Human Clinical Trials: Expectations vs. Reality

8 Oct

Written by: Marron Law

Image courtesy of Marrow Law.

Image Courtesy of Marron Law.

It wasn’t until my third year in the Nutritional & Nutraceutical Sciences (NANS) program that I learned about clinical trials. Interested in research, but not particularly drawn towards pure lab work, I started to realize that clinical trial research might be a good fit for me. Therefore, the opportunity to help with a clinical trial investigating a functional food came at a good time when I was fortunate enough to receive an Undergraduate Research Assistantship (URA) working in the Human Nutraceutical Research Unit (HNRU) this past summer.

I’ve since come to learn that reading and learning about clinical trials is very different from actually coordinating one. To highlight this, I’ve created a list of the three things that I found most unexpected about clinical trials.

1. The amount of organization. I hadn’t realized how many documents are required and how much information needs to be documented. The REB application, usually at least 50 pages, was just the start. Three consent forms, instead of the one I had expected, and over 15 different documents were needed for each participant! Almost every interaction with a participant, whether through phone, email or in-person, is logged. Reminders must be emailed before every participant visit and product numbers and expiry dates for all food items given must be recorded.  Although I wasn’t expecting this level of organization, I have learned that in research, especially involving humans, attention to detail is key to reducing error, maximizing efficiency and a successful clinical trial.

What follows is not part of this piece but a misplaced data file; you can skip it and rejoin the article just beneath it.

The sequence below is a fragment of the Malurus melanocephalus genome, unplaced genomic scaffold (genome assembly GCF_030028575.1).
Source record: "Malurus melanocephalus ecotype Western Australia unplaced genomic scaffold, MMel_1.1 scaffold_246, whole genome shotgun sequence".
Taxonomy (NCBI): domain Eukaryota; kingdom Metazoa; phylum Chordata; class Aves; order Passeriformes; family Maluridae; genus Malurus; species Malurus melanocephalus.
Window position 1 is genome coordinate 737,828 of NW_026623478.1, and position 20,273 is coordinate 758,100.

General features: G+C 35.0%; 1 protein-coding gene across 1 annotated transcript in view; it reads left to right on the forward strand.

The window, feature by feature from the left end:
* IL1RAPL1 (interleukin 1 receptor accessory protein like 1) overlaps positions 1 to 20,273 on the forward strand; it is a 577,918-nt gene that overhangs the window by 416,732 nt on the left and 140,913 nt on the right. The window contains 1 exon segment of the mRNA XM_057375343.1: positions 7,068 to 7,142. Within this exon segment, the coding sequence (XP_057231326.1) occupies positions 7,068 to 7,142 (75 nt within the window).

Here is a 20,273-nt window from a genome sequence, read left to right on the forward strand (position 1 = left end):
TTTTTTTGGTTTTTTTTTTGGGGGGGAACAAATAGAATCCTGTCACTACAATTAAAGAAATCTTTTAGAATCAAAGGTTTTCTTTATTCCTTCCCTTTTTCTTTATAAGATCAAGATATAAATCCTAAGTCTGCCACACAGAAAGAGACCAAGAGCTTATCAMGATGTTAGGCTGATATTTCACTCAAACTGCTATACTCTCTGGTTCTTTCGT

2. Recruiting is hard. How slow and long the process was to recruit participants is rarely captured in a research article. Recruiting is not easy. Not every eligible person wants to be in your study and not every person who wants to be in your study is eligible. Of the 150+ people we’ve screened, only 12 have gone on to become participants. We’ve put up posters all over campus and the city, and have posted online and newspaper ads – multiple times! Still, we find ourselves waiting for a phone call or email, hoping the next person is willing and eligible.

3. The unexpected problems. As with many things in life, it’s unrealistic to expect a clinical trial to go off without a hitch. There’s opportunity for all sorts of problems to arise, such as non-compliance with protocol, scheduling conflicts or the grocery store running out of a product you need, just to name a few. While sometimes frustrating, such events are a normal part of clinical trial research and provide opportunities to develop strong problem-solving skills.

This summer was, without a doubt, an invaluable experience to me. It has taken all my preconceptions of clinical trials and given me a reality check on how it really is. However, none of this has dampened my interest and I’m still very keen on doing clinical trial research. So for all those who were like me and only had experience with clinical trials through research articles and the classroom, please know: clinical trials involve lots of files, lots of waiting, and lots of problem-solving.


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